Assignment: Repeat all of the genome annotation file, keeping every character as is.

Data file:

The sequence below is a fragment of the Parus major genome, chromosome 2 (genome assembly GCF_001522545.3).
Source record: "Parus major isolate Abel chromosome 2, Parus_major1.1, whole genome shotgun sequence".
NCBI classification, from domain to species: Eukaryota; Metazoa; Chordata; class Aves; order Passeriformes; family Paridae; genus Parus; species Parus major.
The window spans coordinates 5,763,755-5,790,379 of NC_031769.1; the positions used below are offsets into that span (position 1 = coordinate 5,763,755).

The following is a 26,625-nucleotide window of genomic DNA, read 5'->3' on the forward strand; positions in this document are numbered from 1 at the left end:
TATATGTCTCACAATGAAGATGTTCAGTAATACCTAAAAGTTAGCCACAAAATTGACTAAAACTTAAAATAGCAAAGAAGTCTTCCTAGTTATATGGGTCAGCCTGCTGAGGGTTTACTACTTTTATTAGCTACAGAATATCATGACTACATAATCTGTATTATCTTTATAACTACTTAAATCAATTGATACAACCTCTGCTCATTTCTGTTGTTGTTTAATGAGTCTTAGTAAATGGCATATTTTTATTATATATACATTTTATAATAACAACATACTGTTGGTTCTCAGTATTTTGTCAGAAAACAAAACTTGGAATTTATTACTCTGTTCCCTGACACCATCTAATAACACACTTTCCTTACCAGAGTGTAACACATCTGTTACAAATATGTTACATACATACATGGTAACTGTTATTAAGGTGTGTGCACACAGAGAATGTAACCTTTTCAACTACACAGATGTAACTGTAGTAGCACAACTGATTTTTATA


The sequence below is a fragment of the Parus major genome, chromosome 2 (genome assembly GCF_001522545.3).
Source record: "Parus major isolate Abel chromosome 2, Parus_major1.1, whole genome shotgun sequence".
NCBI classification, from domain to species: Eukaryota; Metazoa; Chordata; class Aves; order Passeriformes; family Paridae; genus Parus; species Parus major.
The window spans coordinates 5,763,755-5,790,379 of NC_031769.1; the positions used below are offsets into that span (position 1 = coordinate 5,763,755).

The following is a 26,625-nucleotide window of genomic DNA, read 5'->3' on the forward strand; positions in this document are numbered from 1 at the left end:
TATATGTCTCACAATGAAGATGTTCAGTAATACCTAAAAGTTAGCCACAAAATTGACTAAAACTTAAAATAGCAAAGAAGTCTTCCTAGTTATATGGGTCAGCCTGCTGAGGGTTTACTACTTTTATTAGCTACAGAATATCATGACTACATAATCTGTATTATCTTTATAACTACTTAAATCAATTGATACAACCTCTGCTCATTTCTGTTGTTGTTTAATGAGTCTTAGTAAATGGCATATTTTTATTATATATACATTTTATAATAACAACATACTGTTGGTTCTCAGTATTTTGTCAGAAAACAAAACTTGGAATTTATTACTCTGTTCCCTGACACCATCTAATAACACACTTTCCTTACCAGAGTGTAACACATCTGTTACAAATATGTTACATACATACATGGTAACTGTTATTAAGGTGTGTGCACACAGAGAATGTAACCTTTTCAACTACACAGATGTAACTGTAGTAGCACAACTGATTTTTATA